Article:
A bill that would have required South Dakota’s environmental agency to test crude oil spill sites and share that information with the public failed during the 2018 legislative session, marking the latest in a series of defeats of Democrat-sponsored pipeline regulation bills.

Sen. Troy Heinert, D-Mission, put forward Senate Bill 163 in the wake of November’s 210,000-gallon crude oil leak from TransCanada’s Keystone Pipeline – South Dakota’s largest Keystone oil spill to date – three miles southeast of Amherst. SB 163 failed in committee, as did two other 2018 measures seeking to regulate pipelines.

The defeat of the measure illustrates the political clout of the state’s energy industry, which has poured almost $3.8 million in campaign contributions to South Dakota candidates since 2000, according to the National Institute on Money in State Politics. Almost one-third of all energy contributions to South Dakota politicians have been made by the oil and gas industry.

Heinert said the industry is adept at lobbying, but the string of bill defeats can also be attributed to South Dakota Republicans’ supermajorities in both chambers and the current optics of national politics. He said many legislators worry about the perception of opposing an industry that’s so strongly supported by the current presidential administration.

Shortly after the November spill, Heinert and Sen. Jason Frerichs, D-Wilmot, reached out to the South Dakota Department of Environment & Natural Resources (DENR) and found out that TransCanada and its contractors, not DENR, were responsible for testing and sampling at the spill site.

The Senate measure would have required DENR to test any substance spilled, the ground and the closest water source, with its findings released to the public. Heinert said DENR should take on a more active role, as the agency was established to provide protection for the citizens and the natural resources of South Dakota.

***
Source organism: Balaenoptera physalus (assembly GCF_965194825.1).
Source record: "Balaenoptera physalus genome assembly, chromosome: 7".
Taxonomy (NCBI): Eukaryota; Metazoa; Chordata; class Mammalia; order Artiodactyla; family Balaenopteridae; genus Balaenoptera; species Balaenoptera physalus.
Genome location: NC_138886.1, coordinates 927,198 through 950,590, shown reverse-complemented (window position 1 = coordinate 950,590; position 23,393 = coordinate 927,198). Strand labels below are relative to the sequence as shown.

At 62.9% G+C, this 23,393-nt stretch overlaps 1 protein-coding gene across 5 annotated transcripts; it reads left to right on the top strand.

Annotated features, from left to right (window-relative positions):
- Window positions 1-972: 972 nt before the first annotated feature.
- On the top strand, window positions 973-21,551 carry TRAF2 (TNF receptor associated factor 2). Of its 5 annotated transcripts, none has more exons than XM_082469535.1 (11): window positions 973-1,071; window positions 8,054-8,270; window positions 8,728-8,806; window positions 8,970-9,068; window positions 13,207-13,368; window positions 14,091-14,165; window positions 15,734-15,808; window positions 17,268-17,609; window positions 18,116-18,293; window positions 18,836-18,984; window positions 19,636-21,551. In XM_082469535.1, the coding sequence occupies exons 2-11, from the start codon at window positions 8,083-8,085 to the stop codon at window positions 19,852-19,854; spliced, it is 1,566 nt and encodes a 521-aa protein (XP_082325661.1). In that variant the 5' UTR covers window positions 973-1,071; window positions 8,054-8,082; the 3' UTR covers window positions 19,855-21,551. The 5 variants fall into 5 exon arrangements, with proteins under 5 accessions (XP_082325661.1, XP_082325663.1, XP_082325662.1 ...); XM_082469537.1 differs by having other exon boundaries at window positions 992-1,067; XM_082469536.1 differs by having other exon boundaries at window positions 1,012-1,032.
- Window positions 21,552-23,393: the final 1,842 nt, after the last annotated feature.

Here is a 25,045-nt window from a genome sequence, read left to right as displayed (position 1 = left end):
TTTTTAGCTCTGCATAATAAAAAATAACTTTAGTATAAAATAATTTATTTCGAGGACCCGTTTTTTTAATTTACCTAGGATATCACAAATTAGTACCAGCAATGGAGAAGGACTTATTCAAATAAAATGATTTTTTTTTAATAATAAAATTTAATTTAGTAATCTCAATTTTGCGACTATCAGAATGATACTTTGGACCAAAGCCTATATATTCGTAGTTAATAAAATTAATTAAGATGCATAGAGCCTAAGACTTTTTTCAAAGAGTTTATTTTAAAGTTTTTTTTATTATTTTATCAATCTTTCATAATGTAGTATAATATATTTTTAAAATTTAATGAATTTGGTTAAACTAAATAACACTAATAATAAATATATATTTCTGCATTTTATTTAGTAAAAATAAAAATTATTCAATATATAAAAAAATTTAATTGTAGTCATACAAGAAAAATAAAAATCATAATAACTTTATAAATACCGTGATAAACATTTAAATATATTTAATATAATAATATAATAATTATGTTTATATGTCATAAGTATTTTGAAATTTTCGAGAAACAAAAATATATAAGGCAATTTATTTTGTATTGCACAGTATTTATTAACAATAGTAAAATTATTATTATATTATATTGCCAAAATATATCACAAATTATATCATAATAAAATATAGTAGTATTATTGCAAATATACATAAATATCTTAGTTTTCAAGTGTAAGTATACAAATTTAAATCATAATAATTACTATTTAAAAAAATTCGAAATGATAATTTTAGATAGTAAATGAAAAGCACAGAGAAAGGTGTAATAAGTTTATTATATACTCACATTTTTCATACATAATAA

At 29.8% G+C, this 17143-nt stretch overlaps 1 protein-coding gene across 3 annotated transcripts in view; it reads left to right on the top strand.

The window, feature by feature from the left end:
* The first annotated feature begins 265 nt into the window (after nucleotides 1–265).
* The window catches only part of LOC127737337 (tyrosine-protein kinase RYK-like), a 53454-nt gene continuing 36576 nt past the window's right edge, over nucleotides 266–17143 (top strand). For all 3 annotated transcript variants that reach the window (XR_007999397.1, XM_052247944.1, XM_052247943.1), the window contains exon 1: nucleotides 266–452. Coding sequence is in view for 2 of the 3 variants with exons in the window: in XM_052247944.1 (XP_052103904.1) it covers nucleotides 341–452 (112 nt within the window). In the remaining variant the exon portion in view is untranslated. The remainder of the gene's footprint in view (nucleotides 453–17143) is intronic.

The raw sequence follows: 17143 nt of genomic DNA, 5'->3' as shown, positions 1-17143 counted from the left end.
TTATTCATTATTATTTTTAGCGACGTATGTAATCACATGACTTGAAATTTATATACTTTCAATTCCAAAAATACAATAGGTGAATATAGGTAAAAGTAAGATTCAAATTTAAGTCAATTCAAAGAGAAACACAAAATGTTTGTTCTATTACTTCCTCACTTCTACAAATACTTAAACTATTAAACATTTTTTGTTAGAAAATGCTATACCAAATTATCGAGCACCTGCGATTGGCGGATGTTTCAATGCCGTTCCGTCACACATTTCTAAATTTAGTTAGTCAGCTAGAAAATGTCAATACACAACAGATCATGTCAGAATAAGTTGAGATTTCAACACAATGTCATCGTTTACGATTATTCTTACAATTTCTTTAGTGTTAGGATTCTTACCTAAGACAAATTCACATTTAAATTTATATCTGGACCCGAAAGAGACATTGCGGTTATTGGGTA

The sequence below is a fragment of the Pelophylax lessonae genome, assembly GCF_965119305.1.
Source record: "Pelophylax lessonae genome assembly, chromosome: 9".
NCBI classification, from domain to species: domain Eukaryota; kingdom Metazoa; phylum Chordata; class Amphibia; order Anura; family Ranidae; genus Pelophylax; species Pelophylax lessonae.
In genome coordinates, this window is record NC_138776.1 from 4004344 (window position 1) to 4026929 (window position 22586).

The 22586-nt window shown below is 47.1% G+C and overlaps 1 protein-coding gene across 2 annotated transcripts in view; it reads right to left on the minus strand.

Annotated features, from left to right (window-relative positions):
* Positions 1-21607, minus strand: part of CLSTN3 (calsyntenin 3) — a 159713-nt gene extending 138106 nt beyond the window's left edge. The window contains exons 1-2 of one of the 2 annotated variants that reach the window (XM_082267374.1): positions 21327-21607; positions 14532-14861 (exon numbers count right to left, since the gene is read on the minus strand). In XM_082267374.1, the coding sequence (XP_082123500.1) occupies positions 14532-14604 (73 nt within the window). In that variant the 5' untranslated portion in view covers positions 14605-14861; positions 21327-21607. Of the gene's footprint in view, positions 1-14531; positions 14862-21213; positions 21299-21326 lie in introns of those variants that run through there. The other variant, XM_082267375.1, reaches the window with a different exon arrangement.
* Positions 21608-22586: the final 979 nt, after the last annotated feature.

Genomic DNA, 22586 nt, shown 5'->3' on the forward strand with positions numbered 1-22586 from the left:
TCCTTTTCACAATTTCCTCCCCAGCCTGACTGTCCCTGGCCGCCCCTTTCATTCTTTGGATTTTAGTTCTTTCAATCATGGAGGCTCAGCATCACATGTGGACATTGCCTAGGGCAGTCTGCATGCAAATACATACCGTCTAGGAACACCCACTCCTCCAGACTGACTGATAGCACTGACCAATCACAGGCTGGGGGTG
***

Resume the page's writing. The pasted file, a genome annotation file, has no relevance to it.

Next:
“Is it DENR’s job to take TransCanada’s word for it, or is it DENR’s job to say, ‘You know what, we’re going to test this ourselves. And we’re going to release this to the public?’” Heinert asked the Senate Commerce and Energy Committee. “That’s all we’re asking.”

DENR Secretary Stever Pirner testified that South Dakota law requires a pipeline operator to have a response plan for a worst-case discharge, and the company is required to follow the plan. He said pipeline operators hire environmental experts to work on the cleanup, and any additional reporting and sampling would be duplicative and costly.

“All existing laws and rules direct the responsibility for reporting, sampling and cleaning up spills to the responsible party, which is where, we would argue, that should lie,” Pirner told the committee.

Heinert said DENR should not simply be a rubber stamp, and he questioned why the agency doesn’t conduct its own monitoring at cleanup sites.

“DENR is supposed to take care of these issues in the best interest of all of us, not the responsible party,” he said.

Pirner said DENR doesn’t send state environmental scientists to every spill site, but the agency responded to Amherst because of the size of the spill. State scientists took their own samples and compared the data with samples taken by TransCanada to make sure they were in agreement, Pirner added.

Although two Republicans joined Kennedy in their support of SB 163, the committee killed the measure on a 4-3 vote.

Two other 2018 pipeline regulation bills also failed to reach the floors of their chambers.

The House Commerce and Energy Committee killed HB 1223, which sought to create a moratorium on oil pipeline construction, by an 8-4 margin.

The Senate Agriculture and Natural Resources Committee defeated SB 188, which sought to require certain groundwater observation wells in the event of an oil spill, on a 7-2 vote.

In 2017, Democratic lawmakers proposed a bill that sought to impose a 20-percent tariff on any foreign steel used to construct crude oil pipelines and use the proceeds for a state cleanup fund.

Heinert introduced the legislation in the wake of an April 2016 spill of almost 17,000 gallons of crude from the Keystone pipeline onto a family farm near Freeman. Democrats in past years had failed in numerous attempts to tax pipelines, so Heinert thought he’d appeal to both outdoors enthusiasts and workforce advocates by combining protection of state land with the protection of American jobs.

Drew Duncan, TransCanada’s lobbyist, testified that the bill was nothing more than a tax on operations. He said both pipeline companies and the state of South Dakota have proper safeguards and procedures in event of a spill, and TransCanada paid for the entire Freeman leak cleanup and no public funds were used.

The bill failed 6-1 in the Senate Taxation Committee along party lines.

In a separate 2017 bill, the House Commerce and Energy Committee killed a Democrat-sponsored bill that sought to prohibit hydraulic fracturing in the state. HB 1181 failed on a 9-4 margin, drawing two Republican votes.

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